The city that arose in the colonial period presented a skyline that testified to the universality and persistence of such hopes, even as the violence of empire and slavery darkened the harbor for many. Beginning in the late 1600s, an array of towers and steeples rose on the peninsula as a visual manifestation of the city’s long toleration of religious diversity. Charleston is one of the very few large North American colonial settlements that still has an urban skyline defined by spiritual architecture rather than corporate high-rises. This sacred profile has contributed to the growing popularity of the nickname “Holy City,” which probably dates from the early 1900s, when it was playfully used to evoke both Charlestonians’ love for their deep history and their cosmopolitan, self-assured arrogance. Today, the name calls to mind the city’s stunning array of historic houses of worship. From the Georgian edifice of St. Michael’s Church to the Greek Revival synagogue of Kahal Kadosh Beth Elohim, from the Gothic Revival spire of Mother Emanuel African Methodist Episcopal Church to the Richardsonian Romanesque shingle and brick of the Circular Church, the superficial stylistic differences of these monumental structures are as varied as the doctrines upheld within them. They share in common, however, the timeless architectural elements that give form to their spiritual power, such as grand symmetries, vital naturalistic ornament, and a meticulous human scale in portals and windows. They have provided spaces of dignity for the prayers of many generations, as Charlestonians of all creeds and colors have lifted their voices in jubilation and in dread, crying out for relief from deadly epidemics, roaring hurricanes, raging fires, and human cruelty.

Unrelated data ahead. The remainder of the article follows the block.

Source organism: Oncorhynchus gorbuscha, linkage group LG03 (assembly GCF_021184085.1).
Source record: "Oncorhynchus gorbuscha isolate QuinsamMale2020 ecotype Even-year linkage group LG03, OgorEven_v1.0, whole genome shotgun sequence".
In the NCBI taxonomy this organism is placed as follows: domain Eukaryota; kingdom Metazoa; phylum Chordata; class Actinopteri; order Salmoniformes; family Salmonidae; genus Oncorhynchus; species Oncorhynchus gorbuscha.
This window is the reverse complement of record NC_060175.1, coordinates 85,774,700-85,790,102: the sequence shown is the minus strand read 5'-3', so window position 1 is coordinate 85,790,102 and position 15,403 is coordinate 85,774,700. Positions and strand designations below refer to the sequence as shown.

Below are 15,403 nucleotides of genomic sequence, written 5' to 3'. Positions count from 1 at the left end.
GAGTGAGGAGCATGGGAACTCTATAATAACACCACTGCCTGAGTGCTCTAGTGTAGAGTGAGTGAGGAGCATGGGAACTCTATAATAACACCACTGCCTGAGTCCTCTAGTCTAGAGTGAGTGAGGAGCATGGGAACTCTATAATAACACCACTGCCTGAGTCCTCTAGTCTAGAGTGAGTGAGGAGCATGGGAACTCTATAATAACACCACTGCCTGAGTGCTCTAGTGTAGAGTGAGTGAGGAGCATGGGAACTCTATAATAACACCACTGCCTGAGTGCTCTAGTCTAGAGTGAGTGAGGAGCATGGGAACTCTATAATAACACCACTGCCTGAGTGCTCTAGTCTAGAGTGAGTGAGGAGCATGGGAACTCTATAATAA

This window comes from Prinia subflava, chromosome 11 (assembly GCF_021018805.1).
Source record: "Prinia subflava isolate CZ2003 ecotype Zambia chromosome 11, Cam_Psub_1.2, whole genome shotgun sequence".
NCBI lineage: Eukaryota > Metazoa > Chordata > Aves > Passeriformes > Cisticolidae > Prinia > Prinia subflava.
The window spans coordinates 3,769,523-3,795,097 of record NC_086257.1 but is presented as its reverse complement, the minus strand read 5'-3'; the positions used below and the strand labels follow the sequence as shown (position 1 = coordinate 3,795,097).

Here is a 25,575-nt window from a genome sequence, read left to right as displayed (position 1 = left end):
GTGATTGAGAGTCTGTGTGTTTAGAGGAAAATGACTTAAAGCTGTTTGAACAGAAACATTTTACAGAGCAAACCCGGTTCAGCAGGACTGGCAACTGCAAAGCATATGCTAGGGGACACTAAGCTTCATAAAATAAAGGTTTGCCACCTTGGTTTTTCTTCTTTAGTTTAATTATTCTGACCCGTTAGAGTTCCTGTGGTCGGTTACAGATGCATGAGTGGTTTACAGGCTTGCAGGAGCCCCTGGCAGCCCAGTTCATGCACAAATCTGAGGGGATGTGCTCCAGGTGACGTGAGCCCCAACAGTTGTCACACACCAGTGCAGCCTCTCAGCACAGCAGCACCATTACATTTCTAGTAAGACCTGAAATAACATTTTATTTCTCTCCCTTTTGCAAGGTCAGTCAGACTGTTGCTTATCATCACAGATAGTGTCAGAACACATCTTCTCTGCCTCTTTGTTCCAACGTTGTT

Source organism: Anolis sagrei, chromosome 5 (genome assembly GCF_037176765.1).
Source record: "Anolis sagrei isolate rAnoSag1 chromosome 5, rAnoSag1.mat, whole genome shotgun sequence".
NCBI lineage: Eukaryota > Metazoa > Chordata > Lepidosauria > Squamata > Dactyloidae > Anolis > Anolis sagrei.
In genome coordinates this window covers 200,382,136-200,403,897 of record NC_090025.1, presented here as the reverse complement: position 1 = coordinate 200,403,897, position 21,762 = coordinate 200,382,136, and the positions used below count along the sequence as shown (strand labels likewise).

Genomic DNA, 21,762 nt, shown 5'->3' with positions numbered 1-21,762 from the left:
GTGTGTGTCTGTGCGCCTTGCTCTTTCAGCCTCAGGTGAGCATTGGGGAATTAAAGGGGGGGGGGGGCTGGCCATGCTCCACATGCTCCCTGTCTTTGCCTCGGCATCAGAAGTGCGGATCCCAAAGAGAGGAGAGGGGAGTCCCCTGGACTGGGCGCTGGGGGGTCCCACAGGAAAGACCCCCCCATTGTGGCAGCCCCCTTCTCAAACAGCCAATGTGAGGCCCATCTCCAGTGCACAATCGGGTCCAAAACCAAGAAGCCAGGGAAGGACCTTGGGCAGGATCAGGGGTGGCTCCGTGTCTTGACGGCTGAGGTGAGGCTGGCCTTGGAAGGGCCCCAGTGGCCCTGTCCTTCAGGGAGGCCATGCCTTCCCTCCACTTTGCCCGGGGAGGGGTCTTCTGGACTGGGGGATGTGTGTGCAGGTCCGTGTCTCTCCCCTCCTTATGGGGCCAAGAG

The artistic spiritual traditions that unite the sanctuaries of Charleston were given new expression in 2019—on the temporal precipice of the latest round of communal trauma—when City Gallery hosted an exhibition entitled The City Luminous: Architectures of Hope in an Age of Fear. Local architect Andrew Gould, who specializes in liturgical art and architecture in the Byzantine and Eastern Orthodox traditions, designed its centerpiece: a Paradise Pavilion uniting Jewish, Christian, and Islamic ornamental and iconographic forms into a single, human-scaled structure embodying the shared architectural history of the Abrahamic faiths and pointing towards their adherents’ common future as citizens of a city, and a world, in dire need of peace and love. Tapping into ancient spiritual traditions and deploying cutting-edge fabrication methods and materials, the Paradise Pavilion offered a radically beautiful vision of a spiritually flourishing modernity.